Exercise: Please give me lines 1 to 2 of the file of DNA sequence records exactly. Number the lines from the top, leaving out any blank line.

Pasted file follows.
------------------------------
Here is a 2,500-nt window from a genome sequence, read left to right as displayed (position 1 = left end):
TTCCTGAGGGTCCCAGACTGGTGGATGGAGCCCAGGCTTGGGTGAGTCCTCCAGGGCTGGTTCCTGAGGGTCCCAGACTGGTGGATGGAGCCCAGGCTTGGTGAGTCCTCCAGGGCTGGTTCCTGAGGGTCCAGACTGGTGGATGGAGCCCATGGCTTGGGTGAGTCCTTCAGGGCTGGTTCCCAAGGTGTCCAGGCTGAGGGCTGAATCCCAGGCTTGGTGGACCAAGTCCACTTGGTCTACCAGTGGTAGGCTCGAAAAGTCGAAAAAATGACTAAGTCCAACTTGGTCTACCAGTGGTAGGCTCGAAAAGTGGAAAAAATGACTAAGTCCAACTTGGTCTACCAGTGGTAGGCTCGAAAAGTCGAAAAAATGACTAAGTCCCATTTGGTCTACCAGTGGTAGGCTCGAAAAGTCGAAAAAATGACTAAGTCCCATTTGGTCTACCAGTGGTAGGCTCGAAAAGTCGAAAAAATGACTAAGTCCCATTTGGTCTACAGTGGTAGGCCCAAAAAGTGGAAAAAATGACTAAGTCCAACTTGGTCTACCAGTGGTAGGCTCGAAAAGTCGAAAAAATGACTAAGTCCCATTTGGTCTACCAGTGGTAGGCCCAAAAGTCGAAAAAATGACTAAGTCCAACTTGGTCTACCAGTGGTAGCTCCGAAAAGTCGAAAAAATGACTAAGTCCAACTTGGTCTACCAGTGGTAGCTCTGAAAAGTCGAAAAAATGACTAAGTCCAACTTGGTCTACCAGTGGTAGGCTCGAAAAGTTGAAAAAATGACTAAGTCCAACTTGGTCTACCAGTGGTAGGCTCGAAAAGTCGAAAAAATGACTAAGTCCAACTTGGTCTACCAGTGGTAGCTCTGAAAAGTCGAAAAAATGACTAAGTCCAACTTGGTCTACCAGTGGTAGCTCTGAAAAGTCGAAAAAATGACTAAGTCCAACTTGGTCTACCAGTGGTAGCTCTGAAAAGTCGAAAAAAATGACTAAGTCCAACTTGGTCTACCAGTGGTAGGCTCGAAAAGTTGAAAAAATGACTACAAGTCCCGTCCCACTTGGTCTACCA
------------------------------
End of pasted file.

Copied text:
Here is a 2,500-nt window from a genome sequence, read left to right as displayed (position 1 = left end):
TTCCTGAGGGTCCCAGACTGGTGGATGGAGCCCAGGCTTGGGTGAGTCCTCCAGGGCTGGTTCCTGAGGGTCCCAGACTGGTGGATGGAGCCCAGGCTTGGTGAGTCCTCCAGGGCTGGTTCCTGAGGGTCCAGACTGGTGGATGGAGCCCATGGCTTGGGTGAGTCCTTCAGGGCTGGTTCCCAAGGTGTCCAGGCTGAGGGCTGAATCCCAGGCTTGGTGGACCAAGTCCACTTGGTCTACCAGTGGTAGGCTCGAAAAGTCGAAAAAATGACTAAGTCCAACTTGGTCTACCAGTGGTAGGCTCGAAAAGTGGAAAAAATGACTAAGTCCAACTTGGTCTACCAGTGGTAGGCTCGAAAAGTCGAAAAAATGACTAAGTCCCATTTGGTCTACCAGTGGTAGGCTCGAAAAGTCGAAAAAATGACTAAGTCCCATTTGGTCTACCAGTGGTAGGCTCGAAAAGTCGAAAAAATGACTAAGTCCCATTTGGTCTACAGTGGTAGGCCCAAAAAGTGGAAAAAATGACTAAGTCCAACTTGGTCTACCAGTGGTAGGCTCGAAAAGTCGAAAAAATGACTAAGTCCCATTTGGTCTACCAGTGGTAGGCCCAAAAGTCGAAAAAATGACTAAGTCCAACTTGGTCTACCAGTGGTAGCTCCGAAAAGTCGAAAAAATGACTAAGTCCAACTTGGTCTACCAGTGGTAGCTCTGAAAAGTCGAAAAAATGACTAAGTCCAACTTGGTCTACCAGTGGTAGGCTCGAAAAGTTGAAAAAATGACTAAGTCCAACTTGGTCTACCAGTGGTAGGCTCGAAAAGTCGAAAAAATGACTAAGTCCAACTTGGTCTACCAGTGGTAGCTCTGAAAAGTCGAAAAAATGACTAAGTCCAACTTGGTCTACCAGTGGTAGCTCTGAAAAGTCGAAAAAATGACTAAGTCCAACTTGGTCTACCAGTGGTAGCTCTGAAAAGTCGAAAAAAATGACTAAGTCCAACTTGGTCTACCAGTGGTAGGCTCGAAAAGTTGAAAAAATGACTACAAGTCCCGTCCCACTTGGTCTACCA